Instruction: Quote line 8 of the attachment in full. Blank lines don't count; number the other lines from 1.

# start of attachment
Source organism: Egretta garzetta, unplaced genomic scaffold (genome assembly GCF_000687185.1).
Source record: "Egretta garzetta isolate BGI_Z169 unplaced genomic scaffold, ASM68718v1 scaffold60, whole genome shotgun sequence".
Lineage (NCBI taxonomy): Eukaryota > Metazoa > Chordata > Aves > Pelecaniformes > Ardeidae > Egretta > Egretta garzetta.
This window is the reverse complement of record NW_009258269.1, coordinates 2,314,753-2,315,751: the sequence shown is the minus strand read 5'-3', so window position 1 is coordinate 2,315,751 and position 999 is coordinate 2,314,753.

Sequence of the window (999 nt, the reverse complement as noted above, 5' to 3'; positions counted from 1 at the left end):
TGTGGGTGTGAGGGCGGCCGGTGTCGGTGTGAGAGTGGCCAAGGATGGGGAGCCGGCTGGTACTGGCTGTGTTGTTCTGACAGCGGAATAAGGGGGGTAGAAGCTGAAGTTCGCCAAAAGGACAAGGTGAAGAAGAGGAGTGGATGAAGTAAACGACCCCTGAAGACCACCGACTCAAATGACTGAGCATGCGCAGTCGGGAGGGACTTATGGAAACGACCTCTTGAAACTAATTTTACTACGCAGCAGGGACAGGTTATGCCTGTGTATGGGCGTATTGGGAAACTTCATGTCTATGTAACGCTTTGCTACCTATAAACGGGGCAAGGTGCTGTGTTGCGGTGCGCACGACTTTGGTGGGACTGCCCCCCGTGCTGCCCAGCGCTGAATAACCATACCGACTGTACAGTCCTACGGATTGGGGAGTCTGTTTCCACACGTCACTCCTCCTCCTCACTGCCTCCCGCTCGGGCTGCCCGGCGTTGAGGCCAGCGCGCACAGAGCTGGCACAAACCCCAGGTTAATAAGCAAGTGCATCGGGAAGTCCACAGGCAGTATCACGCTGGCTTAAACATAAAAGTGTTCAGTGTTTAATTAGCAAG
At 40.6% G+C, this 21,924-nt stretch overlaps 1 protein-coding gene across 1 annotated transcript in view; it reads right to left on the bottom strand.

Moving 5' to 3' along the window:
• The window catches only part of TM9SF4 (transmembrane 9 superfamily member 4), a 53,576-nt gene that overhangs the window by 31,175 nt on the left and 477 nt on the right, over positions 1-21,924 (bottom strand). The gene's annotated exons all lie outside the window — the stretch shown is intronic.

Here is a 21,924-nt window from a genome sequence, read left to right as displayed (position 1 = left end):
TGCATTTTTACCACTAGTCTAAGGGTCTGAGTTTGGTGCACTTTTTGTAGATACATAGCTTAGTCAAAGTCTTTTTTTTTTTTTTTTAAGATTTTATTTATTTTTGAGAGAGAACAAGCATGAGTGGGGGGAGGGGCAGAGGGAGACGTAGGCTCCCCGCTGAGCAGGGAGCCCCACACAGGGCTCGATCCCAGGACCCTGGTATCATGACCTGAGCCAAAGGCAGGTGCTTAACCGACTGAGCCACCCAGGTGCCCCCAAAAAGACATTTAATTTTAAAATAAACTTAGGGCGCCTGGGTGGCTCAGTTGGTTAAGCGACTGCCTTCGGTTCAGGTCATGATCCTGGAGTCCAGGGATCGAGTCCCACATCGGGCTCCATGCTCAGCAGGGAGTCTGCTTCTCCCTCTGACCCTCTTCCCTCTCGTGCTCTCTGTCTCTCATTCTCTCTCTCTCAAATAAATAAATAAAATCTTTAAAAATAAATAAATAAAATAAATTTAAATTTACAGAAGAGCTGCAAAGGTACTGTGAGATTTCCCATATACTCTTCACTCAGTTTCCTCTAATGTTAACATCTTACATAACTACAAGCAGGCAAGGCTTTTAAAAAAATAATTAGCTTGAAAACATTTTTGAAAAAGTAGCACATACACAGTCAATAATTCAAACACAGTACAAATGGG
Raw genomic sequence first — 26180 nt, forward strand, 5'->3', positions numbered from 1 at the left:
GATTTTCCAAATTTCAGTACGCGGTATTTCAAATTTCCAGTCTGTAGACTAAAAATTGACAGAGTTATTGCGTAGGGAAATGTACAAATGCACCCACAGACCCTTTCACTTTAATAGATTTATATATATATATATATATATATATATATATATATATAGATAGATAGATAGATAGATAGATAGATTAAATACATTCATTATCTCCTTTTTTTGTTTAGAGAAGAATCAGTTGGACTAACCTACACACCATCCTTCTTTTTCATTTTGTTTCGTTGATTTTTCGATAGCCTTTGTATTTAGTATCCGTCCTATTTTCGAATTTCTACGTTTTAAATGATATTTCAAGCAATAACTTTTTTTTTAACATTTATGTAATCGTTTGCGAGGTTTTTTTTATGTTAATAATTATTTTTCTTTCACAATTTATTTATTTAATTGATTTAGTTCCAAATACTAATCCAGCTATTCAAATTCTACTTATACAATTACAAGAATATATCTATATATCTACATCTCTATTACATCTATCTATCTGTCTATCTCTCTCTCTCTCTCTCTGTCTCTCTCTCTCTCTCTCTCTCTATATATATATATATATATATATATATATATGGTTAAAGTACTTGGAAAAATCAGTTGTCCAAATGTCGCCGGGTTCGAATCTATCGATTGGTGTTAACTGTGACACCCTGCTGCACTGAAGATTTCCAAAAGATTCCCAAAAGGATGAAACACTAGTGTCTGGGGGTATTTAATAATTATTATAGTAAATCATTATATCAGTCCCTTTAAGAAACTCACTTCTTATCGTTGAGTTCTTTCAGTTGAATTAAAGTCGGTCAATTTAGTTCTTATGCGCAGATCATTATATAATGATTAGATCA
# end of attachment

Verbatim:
Moving 5' to 3' along the window: